By Gilad Atzmon
I just came across a JVP press release (Jewish Voice for Peace) reporting a massive advertising campaign to counter the AIPAC Annual Conference in Washington. Apparently, from today 100 billboards will be stationed in DC Metro bearing a simple but important message.
“AIPAC Does Not Speak for Me”.
AIPAC is certainly a danger to world peace and yes, it is a positive development that a Jewish organization should confront its impact on American foreign policy.
But still, JVP’s tactics are problematic. If anything, they reveal the deep confusion inherent in Jewish politics in general, and Jewish progressive thinking in particular.
On the one hand, JVP’s campaign is simple and transparent: it states “AIPAC does not speak for me. Most Jewish Americans are pro-peace. AIPAC is not.” But on the other hand, JVP falls short in offering any universal or ethical solution to the conflict in the Middle East.
“According to a recent poll by pollster Jim Gerstein” reads the JVP’s press release, “82% of Jewish Americans support a two-state solution to the Israeli-Palestinian conflict.”
So, if I understand it correctly, 82% of Jewish Americans support a solution that dismisses the most essential and elementary Palestinian right to return to their land, in effect supporting the existence of a Jewish State in historic Palestine, at the expense of the Palestinians and their rights. In other words, the so-called ‘good peace-seeking Jews’ ,who are the vast majority of Jewish Americans (according to JVP), support an utterly non-ethical solution.
But the reference to Gerstein’s statistics is even more embarrassing. Are we interested in what the Dutch think about the solution of the conflict in Ireland? Do we care if Indians approve the Italian recent polls? No, we don’t but, for some reason, we are desperate to find out what ‘Jewish Americans’ think of the Israeli Palestinian conflict. The reason for this is obvious – Israel defines itself as the Jewish State and many Jewish Americans see Israel as their homeland and obviously, they care about their homeland and its politics. In that respect, Zionism should be seen as a success story – a trap into which JVP is foolish enough to fall. By referring to Gerstein’s statistics, JVP actually confirms that Jews are bonded spiritually and politically with their Jewish state and so are subject to an intense conflict of identity.
Chaim Weizmann, the legendary Zionist and the first Israeli President, somehow knew of all those JVPs to come. Already in the early days of Zionism, he observed the Jewish political inclination towards marginalism; he wrote “there are no English, French, German or American Jews, but only Jews living in England, France, Germany or America.” Whether Weizmann was correct or not is open to discussion, but clearly, JVP accepts Weizmann’s observation. JVP refers to the American Jews as ‘Jewish Americans’. It regards Jewishness as a primary political quality and it refers to Jews as a distinctive marginal ethno-centric group.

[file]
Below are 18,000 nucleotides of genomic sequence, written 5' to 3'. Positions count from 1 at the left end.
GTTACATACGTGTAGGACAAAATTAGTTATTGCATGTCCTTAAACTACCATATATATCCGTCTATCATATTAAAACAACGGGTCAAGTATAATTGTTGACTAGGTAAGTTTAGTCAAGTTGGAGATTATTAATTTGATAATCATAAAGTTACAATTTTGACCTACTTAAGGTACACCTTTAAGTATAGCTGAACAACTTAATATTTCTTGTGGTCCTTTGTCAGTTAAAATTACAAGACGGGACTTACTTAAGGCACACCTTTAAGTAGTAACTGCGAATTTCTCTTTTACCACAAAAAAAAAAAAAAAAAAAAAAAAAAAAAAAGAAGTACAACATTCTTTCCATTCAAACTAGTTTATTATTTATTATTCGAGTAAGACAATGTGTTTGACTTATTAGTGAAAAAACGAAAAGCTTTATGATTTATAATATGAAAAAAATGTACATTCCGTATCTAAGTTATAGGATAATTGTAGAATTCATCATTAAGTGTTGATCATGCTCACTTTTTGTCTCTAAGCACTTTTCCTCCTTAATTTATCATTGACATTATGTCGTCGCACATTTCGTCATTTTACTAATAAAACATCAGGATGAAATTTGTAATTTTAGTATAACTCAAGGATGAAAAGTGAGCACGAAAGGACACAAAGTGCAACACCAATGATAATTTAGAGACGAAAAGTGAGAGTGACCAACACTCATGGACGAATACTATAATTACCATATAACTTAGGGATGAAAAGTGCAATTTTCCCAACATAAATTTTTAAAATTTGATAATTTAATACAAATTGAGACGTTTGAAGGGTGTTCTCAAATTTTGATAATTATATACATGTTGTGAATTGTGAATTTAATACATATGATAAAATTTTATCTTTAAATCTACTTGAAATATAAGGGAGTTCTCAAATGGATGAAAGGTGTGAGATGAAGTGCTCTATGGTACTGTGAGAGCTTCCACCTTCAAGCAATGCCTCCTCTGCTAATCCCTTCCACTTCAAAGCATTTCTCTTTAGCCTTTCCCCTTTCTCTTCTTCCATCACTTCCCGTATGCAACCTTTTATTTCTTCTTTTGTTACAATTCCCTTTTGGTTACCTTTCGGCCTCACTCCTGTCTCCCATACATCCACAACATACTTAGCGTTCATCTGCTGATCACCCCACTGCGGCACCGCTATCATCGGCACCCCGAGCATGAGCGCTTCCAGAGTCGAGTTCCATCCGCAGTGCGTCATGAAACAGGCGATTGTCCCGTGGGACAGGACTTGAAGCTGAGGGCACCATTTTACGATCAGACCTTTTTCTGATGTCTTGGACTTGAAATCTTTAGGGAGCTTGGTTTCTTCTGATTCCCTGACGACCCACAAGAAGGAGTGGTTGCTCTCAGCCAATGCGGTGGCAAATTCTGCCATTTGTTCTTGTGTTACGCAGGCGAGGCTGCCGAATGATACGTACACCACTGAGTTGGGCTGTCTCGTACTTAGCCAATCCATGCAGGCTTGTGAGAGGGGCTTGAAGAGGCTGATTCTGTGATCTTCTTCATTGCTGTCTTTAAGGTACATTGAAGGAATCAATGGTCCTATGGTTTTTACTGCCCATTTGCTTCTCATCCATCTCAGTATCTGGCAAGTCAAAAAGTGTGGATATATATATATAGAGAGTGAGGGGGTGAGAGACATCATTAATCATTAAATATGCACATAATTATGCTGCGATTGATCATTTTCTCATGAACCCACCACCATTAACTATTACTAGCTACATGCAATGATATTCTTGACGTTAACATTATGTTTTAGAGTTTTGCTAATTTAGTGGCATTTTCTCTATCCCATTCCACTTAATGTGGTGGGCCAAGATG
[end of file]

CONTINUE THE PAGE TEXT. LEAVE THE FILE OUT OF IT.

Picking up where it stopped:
Interestingly, the ‘anti’ Zionist JVP is actually the embodiment of Weizmann’s Zionist wet dream. It may not agree with AIPAC on some side issues to do with settlements, occupation and Israeli policies, but it agrees on the fundamentals – “there are no American Jews, but only Jews living in America.” And as if this is not enough, JVP, like AIPAC supports the existence of a Jews only State in Palestine.
I guess that from Weizmann’s perspective JVP is Zionist to the bone. It openly promotes the two state solution because, like AIPAC, it is primarily concerned with Jewish tribal interests rather than human rights, ethics, or universal thinking.
JVP, like any other Jews-only ‘progressive’ organisation, may speak universal but it still thinks tribal.
Gilad Atzmon is an Israeli-born British jazz saxophonist, novelist, political activist and writer.
Atzmon’s album Exile was BBC jazz album of the year in 2003. Playing over 100 dates a year, he has been called “surely the hardest-gigging man in British jazz.” His albums, of which he has recorded nine to date, often explore the music of the Middle East and political themes. He has described himself as a “devoted political artist.” He supports the Palestinian right of return and the one-state solution in the Israeli-Palestinian conflict.
His criticisms of Zionism, Jewish identity, and Judaism, as well as his controversial views on The Holocaust and Jewish history have led to allegations of antisemitism from both Zionists and anti-Zionists. A profile in The Guardian in 2009 which described Atzmon as “one of London’s finest saxophonists” stated: “It is Atzmon’s blunt anti-Zionism rather than his music that has given him an international profile, particularly in the Arab world, where his essays are widely read.”